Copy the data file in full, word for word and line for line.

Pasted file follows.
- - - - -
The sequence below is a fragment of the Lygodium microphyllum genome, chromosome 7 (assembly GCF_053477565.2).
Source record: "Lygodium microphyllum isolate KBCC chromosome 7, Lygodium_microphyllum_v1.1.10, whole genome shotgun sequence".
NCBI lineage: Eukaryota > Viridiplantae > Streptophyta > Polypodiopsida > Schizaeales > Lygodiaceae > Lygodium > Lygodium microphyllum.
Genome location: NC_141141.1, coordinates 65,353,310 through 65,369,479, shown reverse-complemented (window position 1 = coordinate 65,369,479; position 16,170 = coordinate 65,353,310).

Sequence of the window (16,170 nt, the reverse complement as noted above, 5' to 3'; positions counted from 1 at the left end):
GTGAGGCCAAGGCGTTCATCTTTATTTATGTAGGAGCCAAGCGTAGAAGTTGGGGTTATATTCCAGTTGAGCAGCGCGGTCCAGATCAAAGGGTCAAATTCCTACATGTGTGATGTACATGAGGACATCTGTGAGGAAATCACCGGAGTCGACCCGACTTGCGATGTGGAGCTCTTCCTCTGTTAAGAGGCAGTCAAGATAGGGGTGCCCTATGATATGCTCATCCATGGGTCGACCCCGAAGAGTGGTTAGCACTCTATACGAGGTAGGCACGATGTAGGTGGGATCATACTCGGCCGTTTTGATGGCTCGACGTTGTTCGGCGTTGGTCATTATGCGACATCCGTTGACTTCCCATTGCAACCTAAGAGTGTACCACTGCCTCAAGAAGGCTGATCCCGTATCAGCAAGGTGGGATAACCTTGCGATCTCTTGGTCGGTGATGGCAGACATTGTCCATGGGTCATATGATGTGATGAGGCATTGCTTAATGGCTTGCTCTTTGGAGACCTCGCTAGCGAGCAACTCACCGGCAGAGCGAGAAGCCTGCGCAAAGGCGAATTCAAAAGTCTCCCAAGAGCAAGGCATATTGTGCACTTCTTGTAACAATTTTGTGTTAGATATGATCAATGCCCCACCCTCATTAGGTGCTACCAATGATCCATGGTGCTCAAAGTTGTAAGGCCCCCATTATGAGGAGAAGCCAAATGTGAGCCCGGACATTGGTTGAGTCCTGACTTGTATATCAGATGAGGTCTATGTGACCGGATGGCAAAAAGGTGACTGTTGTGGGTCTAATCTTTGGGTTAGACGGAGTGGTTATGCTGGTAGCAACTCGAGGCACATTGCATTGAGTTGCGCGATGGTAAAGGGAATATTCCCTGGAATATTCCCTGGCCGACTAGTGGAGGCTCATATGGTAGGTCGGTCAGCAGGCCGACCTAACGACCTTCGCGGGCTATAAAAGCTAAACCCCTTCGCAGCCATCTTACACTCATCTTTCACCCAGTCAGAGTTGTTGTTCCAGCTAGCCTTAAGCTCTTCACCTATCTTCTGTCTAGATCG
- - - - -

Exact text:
The sequence below is a fragment of the Lygodium microphyllum genome, chromosome 7 (assembly GCF_053477565.2).
Source record: "Lygodium microphyllum isolate KBCC chromosome 7, Lygodium_microphyllum_v1.1.10, whole genome shotgun sequence".
NCBI lineage: Eukaryota > Viridiplantae > Streptophyta > Polypodiopsida > Schizaeales > Lygodiaceae > Lygodium > Lygodium microphyllum.
Genome location: NC_141141.1, coordinates 65,353,310 through 65,369,479, shown reverse-complemented (window position 1 = coordinate 65,369,479; position 16,170 = coordinate 65,353,310).

Sequence of the window (16,170 nt, the reverse complement as noted above, 5' to 3'; positions counted from 1 at the left end):
GTGAGGCCAAGGCGTTCATCTTTATTTATGTAGGAGCCAAGCGTAGAAGTTGGGGTTATATTCCAGTTGAGCAGCGCGGTCCAGATCAAAGGGTCAAATTCCTACATGTGTGATGTACATGAGGACATCTGTGAGGAAATCACCGGAGTCGACCCGACTTGCGATGTGGAGCTCTTCCTCTGTTAAGAGGCAGTCAAGATAGGGGTGCCCTATGATATGCTCATCCATGGGTCGACCCCGAAGAGTGGTTAGCACTCTATACGAGGTAGGCACGATGTAGGTGGGATCATACTCGGCCGTTTTGATGGCTCGACGTTGTTCGGCGTTGGTCATTATGCGACATCCGTTGACTTCCCATTGCAACCTAAGAGTGTACCACTGCCTCAAGAAGGCTGATCCCGTATCAGCAAGGTGGGATAACCTTGCGATCTCTTGGTCGGTGATGGCAGACATTGTCCATGGGTCATATGATGTGATGAGGCATTGCTTAATGGCTTGCTCTTTGGAGACCTCGCTAGCGAGCAACTCACCGGCAGAGCGAGAAGCCTGCGCAAAGGCGAATTCAAAAGTCTCCCAAGAGCAAGGCATATTGTGCACTTCTTGTAACAATTTTGTGTTAGATATGATCAATGCCCCACCCTCATTAGGTGCTACCAATGATCCATGGTGCTCAAAGTTGTAAGGCCCCCATTATGAGGAGAAGCCAAATGTGAGCCCGGACATTGGTTGAGTCCTGACTTGTATATCAGATGAGGTCTATGTGACCGGATGGCAAAAAGGTGACTGTTGTGGGTCTAATCTTTGGGTTAGACGGAGTGGTTATGCTGGTAGCAACTCGAGGCACATTGCATTGAGTTGCGCGATGGTAAAGGGAATATTCCCTGGAATATTCCCTGGCCGACTAGTGGAGGCTCATATGGTAGGTCGGTCAGCAGGCCGACCTAACGACCTTCGCGGGCTATAAAAGCTAAACCCCTTCGCAGCCATCTTACACTCATCTTTCACCCAGTCAGAGTTGTTGTTCCAGCTAGCCTTAAGCTCTTCACCTATCTTCTGTCTAGATCG